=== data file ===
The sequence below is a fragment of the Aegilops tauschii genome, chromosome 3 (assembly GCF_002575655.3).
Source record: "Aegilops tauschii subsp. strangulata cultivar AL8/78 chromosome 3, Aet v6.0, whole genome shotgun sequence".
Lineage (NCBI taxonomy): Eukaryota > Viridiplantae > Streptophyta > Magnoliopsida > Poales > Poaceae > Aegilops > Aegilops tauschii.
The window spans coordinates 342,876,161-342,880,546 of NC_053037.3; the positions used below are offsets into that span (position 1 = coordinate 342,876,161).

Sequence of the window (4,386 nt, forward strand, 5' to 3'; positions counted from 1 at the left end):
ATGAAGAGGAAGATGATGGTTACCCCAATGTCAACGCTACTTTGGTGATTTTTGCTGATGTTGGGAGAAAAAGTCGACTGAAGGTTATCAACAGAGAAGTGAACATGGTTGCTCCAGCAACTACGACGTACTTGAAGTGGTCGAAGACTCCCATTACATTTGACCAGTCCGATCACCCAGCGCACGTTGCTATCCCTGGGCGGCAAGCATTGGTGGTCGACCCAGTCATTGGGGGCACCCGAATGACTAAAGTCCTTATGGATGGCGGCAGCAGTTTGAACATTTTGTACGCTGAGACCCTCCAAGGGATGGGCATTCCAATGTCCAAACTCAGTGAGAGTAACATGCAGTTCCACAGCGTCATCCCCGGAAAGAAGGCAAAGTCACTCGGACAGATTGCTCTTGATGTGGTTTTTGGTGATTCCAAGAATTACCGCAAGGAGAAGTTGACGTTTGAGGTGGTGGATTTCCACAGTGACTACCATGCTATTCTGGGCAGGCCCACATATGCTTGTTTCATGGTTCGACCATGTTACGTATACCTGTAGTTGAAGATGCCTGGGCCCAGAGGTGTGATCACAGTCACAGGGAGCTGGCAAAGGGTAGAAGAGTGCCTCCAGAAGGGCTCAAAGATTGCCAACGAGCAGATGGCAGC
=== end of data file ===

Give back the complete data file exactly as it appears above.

The sequence below is a fragment of the Aegilops tauschii genome, chromosome 3 (assembly GCF_002575655.3).
Source record: "Aegilops tauschii subsp. strangulata cultivar AL8/78 chromosome 3, Aet v6.0, whole genome shotgun sequence".
Lineage (NCBI taxonomy): Eukaryota > Viridiplantae > Streptophyta > Magnoliopsida > Poales > Poaceae > Aegilops > Aegilops tauschii.
The window spans coordinates 342,876,161-342,880,546 of NC_053037.3; the positions used below are offsets into that span (position 1 = coordinate 342,876,161).

Sequence of the window (4,386 nt, forward strand, 5' to 3'; positions counted from 1 at the left end):
ATGAAGAGGAAGATGATGGTTACCCCAATGTCAACGCTACTTTGGTGATTTTTGCTGATGTTGGGAGAAAAAGTCGACTGAAGGTTATCAACAGAGAAGTGAACATGGTTGCTCCAGCAACTACGACGTACTTGAAGTGGTCGAAGACTCCCATTACATTTGACCAGTCCGATCACCCAGCGCACGTTGCTATCCCTGGGCGGCAAGCATTGGTGGTCGACCCAGTCATTGGGGGCACCCGAATGACTAAAGTCCTTATGGATGGCGGCAGCAGTTTGAACATTTTGTACGCTGAGACCCTCCAAGGGATGGGCATTCCAATGTCCAAACTCAGTGAGAGTAACATGCAGTTCCACAGCGTCATCCCCGGAAAGAAGGCAAAGTCACTCGGACAGATTGCTCTTGATGTGGTTTTTGGTGATTCCAAGAATTACCGCAAGGAGAAGTTGACGTTTGAGGTGGTGGATTTCCACAGTGACTACCATGCTATTCTGGGCAGGCCCACATATGCTTGTTTCATGGTTCGACCATGTTACGTATACCTGTAGTTGAAGATGCCTGGGCCCAGAGGTGTGATCACAGTCACAGGGAGCTGGCAAAGGGTAGAAGAGTGCCTCCAGAAGGGCTCAAAGATTGCCAACGAGCAGATGGCAGC